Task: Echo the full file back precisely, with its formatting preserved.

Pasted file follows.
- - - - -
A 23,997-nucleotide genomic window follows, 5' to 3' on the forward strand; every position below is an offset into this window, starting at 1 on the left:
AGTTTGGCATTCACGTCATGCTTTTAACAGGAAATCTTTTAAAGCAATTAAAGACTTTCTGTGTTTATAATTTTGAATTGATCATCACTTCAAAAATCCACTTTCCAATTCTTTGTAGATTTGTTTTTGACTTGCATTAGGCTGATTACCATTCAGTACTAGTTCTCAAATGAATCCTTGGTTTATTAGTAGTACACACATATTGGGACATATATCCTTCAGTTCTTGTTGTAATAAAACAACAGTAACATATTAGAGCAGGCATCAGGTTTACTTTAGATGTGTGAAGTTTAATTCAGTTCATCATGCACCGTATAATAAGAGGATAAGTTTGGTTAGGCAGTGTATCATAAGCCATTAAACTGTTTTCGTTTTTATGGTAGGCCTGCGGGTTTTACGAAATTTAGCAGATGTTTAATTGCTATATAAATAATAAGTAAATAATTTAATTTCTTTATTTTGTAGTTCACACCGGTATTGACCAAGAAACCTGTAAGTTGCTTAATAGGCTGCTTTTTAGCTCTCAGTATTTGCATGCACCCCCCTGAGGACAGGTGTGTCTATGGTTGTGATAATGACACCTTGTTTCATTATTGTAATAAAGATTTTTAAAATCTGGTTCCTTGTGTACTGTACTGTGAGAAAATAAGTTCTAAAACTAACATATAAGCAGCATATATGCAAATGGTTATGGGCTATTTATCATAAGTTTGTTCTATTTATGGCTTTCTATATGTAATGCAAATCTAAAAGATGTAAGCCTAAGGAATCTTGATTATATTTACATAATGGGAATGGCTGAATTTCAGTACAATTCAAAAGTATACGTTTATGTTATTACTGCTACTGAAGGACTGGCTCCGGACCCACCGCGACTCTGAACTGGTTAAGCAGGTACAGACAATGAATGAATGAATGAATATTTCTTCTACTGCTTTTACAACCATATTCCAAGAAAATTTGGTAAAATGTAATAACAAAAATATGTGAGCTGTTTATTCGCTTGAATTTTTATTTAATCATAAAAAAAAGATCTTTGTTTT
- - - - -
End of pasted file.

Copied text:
A 23,997-nucleotide genomic window follows, 5' to 3' on the forward strand; every position below is an offset into this window, starting at 1 on the left:
AGTTTGGCATTCACGTCATGCTTTTAACAGGAAATCTTTTAAAGCAATTAAAGACTTTCTGTGTTTATAATTTTGAATTGATCATCACTTCAAAAATCCACTTTCCAATTCTTTGTAGATTTGTTTTTGACTTGCATTAGGCTGATTACCATTCAGTACTAGTTCTCAAATGAATCCTTGGTTTATTAGTAGTACACACATATTGGGACATATATCCTTCAGTTCTTGTTGTAATAAAACAACAGTAACATATTAGAGCAGGCATCAGGTTTACTTTAGATGTGTGAAGTTTAATTCAGTTCATCATGCACCGTATAATAAGAGGATAAGTTTGGTTAGGCAGTGTATCATAAGCCATTAAACTGTTTTCGTTTTTATGGTAGGCCTGCGGGTTTTACGAAATTTAGCAGATGTTTAATTGCTATATAAATAATAAGTAAATAATTTAATTTCTTTATTTTGTAGTTCACACCGGTATTGACCAAGAAACCTGTAAGTTGCTTAATAGGCTGCTTTTTAGCTCTCAGTATTTGCATGCACCCCCCTGAGGACAGGTGTGTCTATGGTTGTGATAATGACACCTTGTTTCATTATTGTAATAAAGATTTTTAAAATCTGGTTCCTTGTGTACTGTACTGTGAGAAAATAAGTTCTAAAACTAACATATAAGCAGCATATATGCAAATGGTTATGGGCTATTTATCATAAGTTTGTTCTATTTATGGCTTTCTATATGTAATGCAAATCTAAAAGATGTAAGCCTAAGGAATCTTGATTATATTTACATAATGGGAATGGCTGAATTTCAGTACAATTCAAAAGTATACGTTTATGTTATTACTGCTACTGAAGGACTGGCTCCGGACCCACCGCGACTCTGAACTGGTTAAGCAGGTACAGACAATGAATGAATGAATGAATATTTCTTCTACTGCTTTTACAACCATATTCCAAGAAAATTTGGTAAAATGTAATAACAAAAATATGTGAGCTGTTTATTCGCTTGAATTTTTATTTAATCATAAAAAAAAGATCTTTGTTTT